Alaskans trained on seaweed handling and processing

People cutting and bagging seaweed on processing table.

To help Alaska businesses access the market potential of edible seaweed, Alaska Sea Grant led the second Seaweed Handling and Processing Workshop this spring at the Kodiak Seafood and Marine Science Center (KSMSC), with participants from Cordova, Anchorage, Juneau, and Kodiak.

The United States imports around 19 million tons of edible seaweed annually. Domestic kelp production at a large scale is becoming an area of increasing national interest and investment, and Alaska’s productive environment is uniquely positioned to meet an increasing share of the domestic and export markets. Organizations including Alaska Sea Grant are addressing the state’s lack of large-scale processing capacity and guidance through collaborative research and training.

The three-day workshop was developed to serve new and established workers and entrepreneurs in the seafood processing, mariculture, and food production industries. Topics cover the fundamentals of starting and running a commercial seaweed processing operation and are based on the Alaska Sea Grant publication Seaweed Handling and Processing Guidelines for Alaska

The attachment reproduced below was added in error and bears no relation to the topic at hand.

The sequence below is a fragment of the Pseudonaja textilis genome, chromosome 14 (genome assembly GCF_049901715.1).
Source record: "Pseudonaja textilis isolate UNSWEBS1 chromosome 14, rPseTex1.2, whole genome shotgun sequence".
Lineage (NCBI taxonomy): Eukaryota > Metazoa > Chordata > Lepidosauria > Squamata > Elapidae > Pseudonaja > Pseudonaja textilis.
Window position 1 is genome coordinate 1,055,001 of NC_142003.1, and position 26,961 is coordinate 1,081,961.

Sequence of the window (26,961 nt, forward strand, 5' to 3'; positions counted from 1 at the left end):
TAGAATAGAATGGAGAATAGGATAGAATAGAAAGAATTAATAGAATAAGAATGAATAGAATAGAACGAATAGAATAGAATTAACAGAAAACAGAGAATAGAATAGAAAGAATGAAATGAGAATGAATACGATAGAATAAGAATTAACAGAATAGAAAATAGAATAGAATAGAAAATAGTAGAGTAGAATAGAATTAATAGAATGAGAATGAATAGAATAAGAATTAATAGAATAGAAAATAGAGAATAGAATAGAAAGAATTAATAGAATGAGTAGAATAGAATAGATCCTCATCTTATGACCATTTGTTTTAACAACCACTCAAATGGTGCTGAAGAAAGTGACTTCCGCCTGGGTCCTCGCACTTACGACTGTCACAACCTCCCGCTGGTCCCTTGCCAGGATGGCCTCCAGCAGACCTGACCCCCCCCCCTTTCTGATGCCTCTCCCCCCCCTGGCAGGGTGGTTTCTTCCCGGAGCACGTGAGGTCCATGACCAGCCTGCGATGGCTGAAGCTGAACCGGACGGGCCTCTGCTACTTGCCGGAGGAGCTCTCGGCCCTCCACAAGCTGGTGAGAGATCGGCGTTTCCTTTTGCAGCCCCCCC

Alaska Sea Grant mariculture specialist Missy Good and Alaska Ocean Farms’ Lexa Meyer began the workshop with an introduction to kelp farming and an overview of seaweed biology and farm operations. Seafood technology specialist Chris Sannito taught seafood safety and processing methods, and Brian Himelbloom, seafood microbiologist (retired), discussed important aspects of seafood microbiology relevant to seaweed. Seafood marketing specialist Quentin Fong led a session on product marketing.

Man in a lab holding tube. Two women in background watching.

The workshop included discussion of state and federal permitting and regulations, a webinar on recent advances in seaweed drying and processing technology in Scandinavia, and a tour of a local seafood processing plant.

Participants went home with a better understanding of kelp processing methods and markets, food safety, and the challenges the industry faces and needs to overcome.

New this year was an introduction to high pressure processing (HPP) provided by visiting experts Errol Raghubeer with JBT Corporation and John Reilly with Quintus Technologies. HPP is a new processing technology for extending shelf life of seaweed products. HPP extends refrigerated shelf life 2–10 times longer than unprocessed foods, without impacting nutritional value.

The seaweed handling and processing workshop is part of a larger effort to boost the state’s mariculture industry. Alaska Sea Grant and partners will host an online discussion on July 28, from 9:00 am to 12:10 pm, to address a seaweed processing hurdle: meeting the state’s drying capacity needs. The online forum, open to the public, will offer expert insight into seaweed drying equipment, processing and markets, community capacity and needs, and how this applies to the U.S. Economic Development Administration (EDA) Alaska Mariculture Cluster project. Those tuning in will have opportunities to ask questions after panel discussion. To attend this July 28 event, register for the Seaweed drying forum: Meeting Alaska’s drying capacity needs.

dried seaweed on baking sheets